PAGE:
Bay Area man invents 'delivery bicycle'
SAN FRANCISCO (KGO) -- San Francisco supervisors are about to take up the issue of double-parking and one local man has come up with an invention he thinks will help alleviate that problem -- and others. It's a bicycle that really delivers.
Strollers and big diaper bags are not things you would normally put in the basket on a bicycle but then again, this bicycle is anything but normal and it practically flies. Neal Saiki invented a bike that defies gravity.
The magic isn't voodoo or fairy dust. There's a small motor and a big battery, and together they "help" a rider pedal. It's a little like the faraday electric bike that debuted a few months ago with one key difference.
"Ordinary bikes, you just can't carry anything, and one of the things that really frustrated me was I like to ride a bike, but then I'd have to resort to getting my car out if I just wanted a gallon of milk or go to the gym after work," Saiki said.
So, he designed the entire bike around a cargo basket that holds 100 pounds of stuff. "The reason no one's really invented a bicycle like this before is because when you get a lot of bulky load or trying to carry 100 pounds of cargo, the steering or the handling of the bike really goes to pieces. So what I had to do was I had to reinvent how a bicycle steers," Saiki explained.
The new contraption puts the motorized front wheel directly under the cargo, making it perfect for the heavy things that have always been delivered in trucks. "Packages and all kinds of deliveries, food, flowers, you name it, every kind of delivery in the city," Saiki said.
Saiki has already had a lot of interest in the new bike from Europe, where bicycle delivery is just part of the culture. But the bike's abilities on hills are what he thinks will make it a huge hit in San Francisco.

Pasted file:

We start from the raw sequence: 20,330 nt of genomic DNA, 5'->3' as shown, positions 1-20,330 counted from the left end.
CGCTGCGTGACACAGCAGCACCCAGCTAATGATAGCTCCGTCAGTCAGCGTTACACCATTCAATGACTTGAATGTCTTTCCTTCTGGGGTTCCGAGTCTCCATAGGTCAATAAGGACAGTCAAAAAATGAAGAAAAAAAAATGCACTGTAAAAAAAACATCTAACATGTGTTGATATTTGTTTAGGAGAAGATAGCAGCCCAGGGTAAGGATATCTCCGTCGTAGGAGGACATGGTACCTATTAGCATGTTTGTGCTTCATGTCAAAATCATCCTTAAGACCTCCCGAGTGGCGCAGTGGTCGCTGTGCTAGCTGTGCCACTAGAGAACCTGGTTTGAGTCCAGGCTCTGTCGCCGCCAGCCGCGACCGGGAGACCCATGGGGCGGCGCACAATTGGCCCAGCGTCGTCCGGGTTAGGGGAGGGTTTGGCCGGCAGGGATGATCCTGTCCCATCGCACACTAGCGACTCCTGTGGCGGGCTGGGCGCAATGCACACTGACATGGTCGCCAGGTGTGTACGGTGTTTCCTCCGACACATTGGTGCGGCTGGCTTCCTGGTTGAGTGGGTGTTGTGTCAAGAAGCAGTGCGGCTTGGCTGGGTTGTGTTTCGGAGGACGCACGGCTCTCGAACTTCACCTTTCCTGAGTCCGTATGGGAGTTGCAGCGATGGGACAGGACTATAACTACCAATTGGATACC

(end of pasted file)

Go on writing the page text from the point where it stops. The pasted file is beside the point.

Saiki knows it's a tech town and a coffee town, so the bike even features a USB charging port and a coffee mug holder. He built the bike tough as nails, but with businesses in mind.
The $3,400 bike has gotten an awful lot of interest from individuals. "People who just want to carry their laptops and a gym bag and get some groceries after work, so it's kind of made for everybody," Saiki says.
transportation, travel, business, jonathan bloom
- SJ store owner gets $1M for selling winning ticket
- Family to hold prayer vigil for girl on life support
- Two cars gifted in annual East Bay holiday tradition
- Behind-the-scenes: Saying farewell to 'The Stick'
- Caltrans says Bay Bridge bolt problem fixed 7 min ago
- Another mistake found in BART union contract 10 min ago
- San Francisco considers ban on bottled water 28 min ago
- UC proposes plan to prevent deer, car collisions
- Hero guide dog assured good home after NY rescue
- 7 OYS puts waterproof smartphone case to the test 4 min ago
- abcnews: Justin Bieber says 'I'm Retiring' from music
- Bay Area New Year's Eve fireworks and events
- roundup: Foreclosure program; Plastic water bottle ban 7 min ago
- weather: Bay Area weather forecast for Thursday
- Bay Area weather forecast for Thursday
33 min ago
- San Francisco considers ban on bottled water
28 min ago
Most Viewed StoriesMost Viewed Photos